Description of plantation resources
Uganda's economy has grown at a high rate for the last several years. This has had some impact on the forestry sector, e.g. a building boom with increased production of forest products like sawn timber and fuelwood for industrial utilisation.
Ninety percent of energy demand is supplied by forests. Besides, the growth of urban population will increase the consumption of forest products and the rate of change of forest cover into agricultural land. Uncontrolled expansion of agricultural land may lead to a problem in the supply of forest products. Thus, control of the rate of conversion of forest to agriculture and better forest management are both needed.
There are a variety of plantations with different purposes, such as aesthetic, protection, multipurpose or wood production. Plantations are considered to be important elements in nature conservation. There are both public and private plantations (DMLWE, 1998 and Kamugisha, 1994).
Development of forest plantations
The first plantation was started in 1908 using indigenous species, Markhamia platycalyx, Melicea excelsa and Entandrophragma spp. Plantations of exotic coniferous species were started in 1940 to meet the future demand for timber.
Wood production plantations were established at an accelerated rate after 1948 with emphasis on tropical Pinus spp. and Cupressus spp. Planting reached a peak in the early 1970s and then came to a standstill in 1978. Meanwhile, the private sector established non-industrial plantations for products such as fuelwood and poles. As a result, plantations are now very important for the supply of both industrial and non-industrial wood. Moreover, they are a very important element in reducing the pressure on fragile natural forests (Anon., 1995 and Kamugisha, 1994).
Coniferous species and Eucalyptus spp. each comprise about 50 percent of the plantation area. Cupressus spp. and Pinus spp. are planted for timber and also reduce pressure on the natural forests. One third of the coniferous plantations are Cupressus spp. and the rest are Pinus spp. Eucalyptus spp. are planted for the production of transmission poles, building construction timbers and fuelwood. Fuelwood is the most important product, both for domestic energy as well as for some agricultural uses such as tobacco curing or tea production (Anon., 1995 and MNRFD, 1994).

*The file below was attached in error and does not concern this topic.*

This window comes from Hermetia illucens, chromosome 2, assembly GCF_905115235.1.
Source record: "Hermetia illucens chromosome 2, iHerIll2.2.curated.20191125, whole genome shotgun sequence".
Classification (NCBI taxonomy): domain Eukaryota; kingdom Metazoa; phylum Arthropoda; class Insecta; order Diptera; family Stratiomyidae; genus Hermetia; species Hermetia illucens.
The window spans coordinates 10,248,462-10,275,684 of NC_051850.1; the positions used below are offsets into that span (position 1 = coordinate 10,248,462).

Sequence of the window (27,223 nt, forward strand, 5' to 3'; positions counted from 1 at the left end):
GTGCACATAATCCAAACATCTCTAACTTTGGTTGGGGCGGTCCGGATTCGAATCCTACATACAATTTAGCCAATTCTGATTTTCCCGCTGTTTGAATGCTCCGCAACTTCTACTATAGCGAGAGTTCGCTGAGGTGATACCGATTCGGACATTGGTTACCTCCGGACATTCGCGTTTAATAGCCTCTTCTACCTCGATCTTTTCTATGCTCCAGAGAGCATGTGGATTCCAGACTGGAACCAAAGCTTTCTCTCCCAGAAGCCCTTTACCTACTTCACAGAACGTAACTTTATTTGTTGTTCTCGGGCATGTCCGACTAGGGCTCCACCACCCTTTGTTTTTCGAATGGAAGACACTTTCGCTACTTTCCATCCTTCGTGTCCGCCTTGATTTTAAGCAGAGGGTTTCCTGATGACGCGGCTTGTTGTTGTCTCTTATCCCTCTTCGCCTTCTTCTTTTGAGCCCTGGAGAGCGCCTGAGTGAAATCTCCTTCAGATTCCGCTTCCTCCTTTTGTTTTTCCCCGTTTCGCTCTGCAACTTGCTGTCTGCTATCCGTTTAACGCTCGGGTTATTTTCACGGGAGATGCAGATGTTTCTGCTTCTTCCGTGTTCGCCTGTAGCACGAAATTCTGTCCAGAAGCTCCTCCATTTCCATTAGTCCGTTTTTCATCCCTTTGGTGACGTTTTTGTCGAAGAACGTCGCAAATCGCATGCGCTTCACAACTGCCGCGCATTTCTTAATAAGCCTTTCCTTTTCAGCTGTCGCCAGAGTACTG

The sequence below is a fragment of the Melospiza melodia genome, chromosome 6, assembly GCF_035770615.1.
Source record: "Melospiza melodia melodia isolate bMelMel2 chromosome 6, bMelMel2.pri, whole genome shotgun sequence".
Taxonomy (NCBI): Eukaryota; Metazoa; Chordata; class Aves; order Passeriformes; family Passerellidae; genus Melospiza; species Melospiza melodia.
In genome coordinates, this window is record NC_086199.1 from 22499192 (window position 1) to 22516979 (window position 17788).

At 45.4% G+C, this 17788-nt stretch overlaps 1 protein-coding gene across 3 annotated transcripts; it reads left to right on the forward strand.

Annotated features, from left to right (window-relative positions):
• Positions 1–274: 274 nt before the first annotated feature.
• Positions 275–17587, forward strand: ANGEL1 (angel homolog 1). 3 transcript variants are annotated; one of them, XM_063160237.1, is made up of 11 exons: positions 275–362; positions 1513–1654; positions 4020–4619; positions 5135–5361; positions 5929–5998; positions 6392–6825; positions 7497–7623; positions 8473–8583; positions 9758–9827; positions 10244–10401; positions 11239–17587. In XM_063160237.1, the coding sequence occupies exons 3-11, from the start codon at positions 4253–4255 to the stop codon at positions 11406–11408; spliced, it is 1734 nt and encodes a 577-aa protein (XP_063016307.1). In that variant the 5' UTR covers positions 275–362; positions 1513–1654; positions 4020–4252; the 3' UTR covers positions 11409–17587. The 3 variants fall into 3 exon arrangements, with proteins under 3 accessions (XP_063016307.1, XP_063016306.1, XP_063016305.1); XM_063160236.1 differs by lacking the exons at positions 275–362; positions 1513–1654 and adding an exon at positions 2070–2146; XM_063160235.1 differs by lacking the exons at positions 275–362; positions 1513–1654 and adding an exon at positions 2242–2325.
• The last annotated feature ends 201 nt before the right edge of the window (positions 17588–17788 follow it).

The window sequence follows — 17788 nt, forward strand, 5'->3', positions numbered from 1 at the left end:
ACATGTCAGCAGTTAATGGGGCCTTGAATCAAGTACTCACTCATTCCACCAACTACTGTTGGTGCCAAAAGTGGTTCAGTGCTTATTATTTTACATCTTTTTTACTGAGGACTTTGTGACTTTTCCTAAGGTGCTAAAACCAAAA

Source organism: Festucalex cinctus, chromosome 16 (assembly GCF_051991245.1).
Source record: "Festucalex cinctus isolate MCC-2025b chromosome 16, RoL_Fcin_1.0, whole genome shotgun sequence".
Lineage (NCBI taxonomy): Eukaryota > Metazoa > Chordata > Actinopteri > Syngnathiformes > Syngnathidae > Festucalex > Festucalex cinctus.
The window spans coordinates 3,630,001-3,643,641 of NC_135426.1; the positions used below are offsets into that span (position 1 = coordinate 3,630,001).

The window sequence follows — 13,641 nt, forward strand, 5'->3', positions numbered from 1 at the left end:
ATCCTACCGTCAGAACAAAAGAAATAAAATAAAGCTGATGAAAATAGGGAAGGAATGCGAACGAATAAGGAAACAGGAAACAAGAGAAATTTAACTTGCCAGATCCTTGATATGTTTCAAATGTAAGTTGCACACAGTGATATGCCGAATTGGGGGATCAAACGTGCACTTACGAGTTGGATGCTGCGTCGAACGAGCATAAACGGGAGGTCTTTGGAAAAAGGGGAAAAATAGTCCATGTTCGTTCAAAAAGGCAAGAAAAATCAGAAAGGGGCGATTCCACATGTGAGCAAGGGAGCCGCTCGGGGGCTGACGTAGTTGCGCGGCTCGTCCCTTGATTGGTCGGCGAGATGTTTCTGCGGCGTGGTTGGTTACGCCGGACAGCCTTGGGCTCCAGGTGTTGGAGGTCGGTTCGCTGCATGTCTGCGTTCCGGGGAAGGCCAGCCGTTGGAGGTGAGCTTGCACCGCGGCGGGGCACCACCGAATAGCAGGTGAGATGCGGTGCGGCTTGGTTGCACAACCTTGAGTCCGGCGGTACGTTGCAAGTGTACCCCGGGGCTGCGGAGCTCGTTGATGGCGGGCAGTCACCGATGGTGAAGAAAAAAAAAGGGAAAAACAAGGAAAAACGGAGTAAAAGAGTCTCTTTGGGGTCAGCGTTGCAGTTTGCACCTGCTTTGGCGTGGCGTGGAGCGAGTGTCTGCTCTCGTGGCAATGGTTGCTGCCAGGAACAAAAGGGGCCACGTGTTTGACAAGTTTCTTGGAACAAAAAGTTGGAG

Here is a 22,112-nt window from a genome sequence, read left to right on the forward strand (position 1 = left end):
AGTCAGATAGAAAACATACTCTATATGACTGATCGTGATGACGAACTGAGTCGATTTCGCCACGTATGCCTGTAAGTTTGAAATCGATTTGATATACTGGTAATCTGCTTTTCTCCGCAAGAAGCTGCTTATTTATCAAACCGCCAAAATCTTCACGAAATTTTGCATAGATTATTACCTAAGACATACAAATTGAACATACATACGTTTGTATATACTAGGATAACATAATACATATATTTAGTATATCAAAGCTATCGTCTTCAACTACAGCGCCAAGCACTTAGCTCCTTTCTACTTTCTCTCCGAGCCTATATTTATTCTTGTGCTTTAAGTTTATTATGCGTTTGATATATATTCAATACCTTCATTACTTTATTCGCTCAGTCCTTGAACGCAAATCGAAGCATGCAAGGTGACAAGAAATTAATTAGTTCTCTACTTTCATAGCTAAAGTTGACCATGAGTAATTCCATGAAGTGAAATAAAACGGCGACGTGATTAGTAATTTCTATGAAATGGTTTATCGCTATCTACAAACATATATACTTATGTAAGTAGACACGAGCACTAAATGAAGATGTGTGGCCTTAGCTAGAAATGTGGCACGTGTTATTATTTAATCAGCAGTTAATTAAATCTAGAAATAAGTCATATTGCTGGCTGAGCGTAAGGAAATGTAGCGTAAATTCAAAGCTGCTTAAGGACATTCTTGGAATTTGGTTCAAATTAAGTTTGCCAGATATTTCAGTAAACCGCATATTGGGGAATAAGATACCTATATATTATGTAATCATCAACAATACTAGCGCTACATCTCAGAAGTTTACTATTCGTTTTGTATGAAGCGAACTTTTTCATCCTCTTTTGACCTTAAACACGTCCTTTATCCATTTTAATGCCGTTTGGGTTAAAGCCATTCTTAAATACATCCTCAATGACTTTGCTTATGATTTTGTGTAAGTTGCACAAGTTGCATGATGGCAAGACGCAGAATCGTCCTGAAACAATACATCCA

The Forest Department has encouraged small-scale tree farmers to establish non-industrial plantations for poles and fuelwood in peri-urban forests. The Forest Department itself has not established many plantations. Projection into the future shows that demand for forest products will continue to increase (DMLWE, 1998 and Kamugisha, 1994).
Plantations face some constraints such as lack of appropriate silvicultural treatment due to scarse funding. Some pine stands are of poor quality. Besides, suitable species for specific sites have not always been identified. (Anon., 1995)
Anon. 1995. Forestry in Uganda. In Tenth Session of African Forestry and Wildlife Commission. Sanbonani, South Africa, 22 November - 1st December. Kampala, Ministry of Natural Resources, the Forest Department.
DMLWE. 1998. Country Contribution. In Workshop on data collection and analysis for sustainable forest management in ACP countries. Nakuru, Kenya, 12-16 October 1998 EC-FAO partnership programme (1998-2000), project GCP/INT/679/EC. Kampala, Ministry of Lands Water and Environment.
MU. 1994. In Kamugisha, R.J, (ed.) Seminar on Integrated Forest Management and Sectoral Development in Uganda. Kampala 14-25 March 1994. Kampala, University of Makerere.
MNRFD. 1994. The National Forestry Development Programme 1995-2002. Kampala, Ministry of Natural Resources, Forest Department.